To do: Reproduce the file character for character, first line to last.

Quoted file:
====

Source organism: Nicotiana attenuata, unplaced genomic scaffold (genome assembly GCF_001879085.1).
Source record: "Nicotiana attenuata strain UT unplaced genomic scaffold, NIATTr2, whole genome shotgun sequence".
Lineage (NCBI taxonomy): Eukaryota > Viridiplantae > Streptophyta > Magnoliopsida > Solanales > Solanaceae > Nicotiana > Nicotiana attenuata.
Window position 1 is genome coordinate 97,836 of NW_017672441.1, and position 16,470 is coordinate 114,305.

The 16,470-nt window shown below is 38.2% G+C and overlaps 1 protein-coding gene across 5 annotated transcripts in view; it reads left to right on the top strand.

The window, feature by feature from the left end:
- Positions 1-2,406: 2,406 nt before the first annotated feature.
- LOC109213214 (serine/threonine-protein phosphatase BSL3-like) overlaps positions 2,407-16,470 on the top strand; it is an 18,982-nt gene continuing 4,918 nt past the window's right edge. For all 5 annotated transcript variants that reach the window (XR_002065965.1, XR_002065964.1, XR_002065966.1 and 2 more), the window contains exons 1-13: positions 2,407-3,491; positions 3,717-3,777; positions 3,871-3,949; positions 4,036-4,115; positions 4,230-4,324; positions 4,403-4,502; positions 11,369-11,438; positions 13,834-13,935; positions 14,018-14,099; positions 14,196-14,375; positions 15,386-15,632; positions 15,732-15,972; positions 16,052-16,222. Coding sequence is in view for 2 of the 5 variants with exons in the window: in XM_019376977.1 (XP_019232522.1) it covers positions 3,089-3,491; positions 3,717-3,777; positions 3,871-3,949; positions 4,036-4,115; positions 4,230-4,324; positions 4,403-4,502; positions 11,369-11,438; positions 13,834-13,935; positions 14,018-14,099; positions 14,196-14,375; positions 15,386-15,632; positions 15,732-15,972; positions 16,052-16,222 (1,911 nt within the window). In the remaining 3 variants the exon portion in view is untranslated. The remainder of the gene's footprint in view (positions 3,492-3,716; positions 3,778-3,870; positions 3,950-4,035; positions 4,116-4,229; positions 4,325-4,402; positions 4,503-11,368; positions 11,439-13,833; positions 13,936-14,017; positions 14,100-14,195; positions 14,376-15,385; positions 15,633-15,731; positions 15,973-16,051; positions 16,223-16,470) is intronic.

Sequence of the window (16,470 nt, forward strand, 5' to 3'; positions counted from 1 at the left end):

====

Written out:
Source organism: Nicotiana attenuata, unplaced genomic scaffold (genome assembly GCF_001879085.1).
Source record: "Nicotiana attenuata strain UT unplaced genomic scaffold, NIATTr2, whole genome shotgun sequence".
Lineage (NCBI taxonomy): Eukaryota > Viridiplantae > Streptophyta > Magnoliopsida > Solanales > Solanaceae > Nicotiana > Nicotiana attenuata.
Window position 1 is genome coordinate 97,836 of NW_017672441.1, and position 16,470 is coordinate 114,305.

The 16,470-nt window shown below is 38.2% G+C and overlaps 1 protein-coding gene across 5 annotated transcripts in view; it reads left to right on the top strand.

The window, feature by feature from the left end:
- Positions 1-2,406: 2,406 nt before the first annotated feature.
- LOC109213214 (serine/threonine-protein phosphatase BSL3-like) overlaps positions 2,407-16,470 on the top strand; it is an 18,982-nt gene continuing 4,918 nt past the window's right edge. For all 5 annotated transcript variants that reach the window (XR_002065965.1, XR_002065964.1, XR_002065966.1 and 2 more), the window contains exons 1-13: positions 2,407-3,491; positions 3,717-3,777; positions 3,871-3,949; positions 4,036-4,115; positions 4,230-4,324; positions 4,403-4,502; positions 11,369-11,438; positions 13,834-13,935; positions 14,018-14,099; positions 14,196-14,375; positions 15,386-15,632; positions 15,732-15,972; positions 16,052-16,222. Coding sequence is in view for 2 of the 5 variants with exons in the window: in XM_019376977.1 (XP_019232522.1) it covers positions 3,089-3,491; positions 3,717-3,777; positions 3,871-3,949; positions 4,036-4,115; positions 4,230-4,324; positions 4,403-4,502; positions 11,369-11,438; positions 13,834-13,935; positions 14,018-14,099; positions 14,196-14,375; positions 15,386-15,632; positions 15,732-15,972; positions 16,052-16,222 (1,911 nt within the window). In the remaining 3 variants the exon portion in view is untranslated. The remainder of the gene's footprint in view (positions 3,492-3,716; positions 3,778-3,870; positions 3,950-4,035; positions 4,116-4,229; positions 4,325-4,402; positions 4,503-11,368; positions 11,439-13,833; positions 13,936-14,017; positions 14,100-14,195; positions 14,376-15,385; positions 15,633-15,731; positions 15,973-16,051; positions 16,223-16,470) is intronic.

Sequence of the window (16,470 nt, forward strand, 5' to 3'; positions counted from 1 at the left end):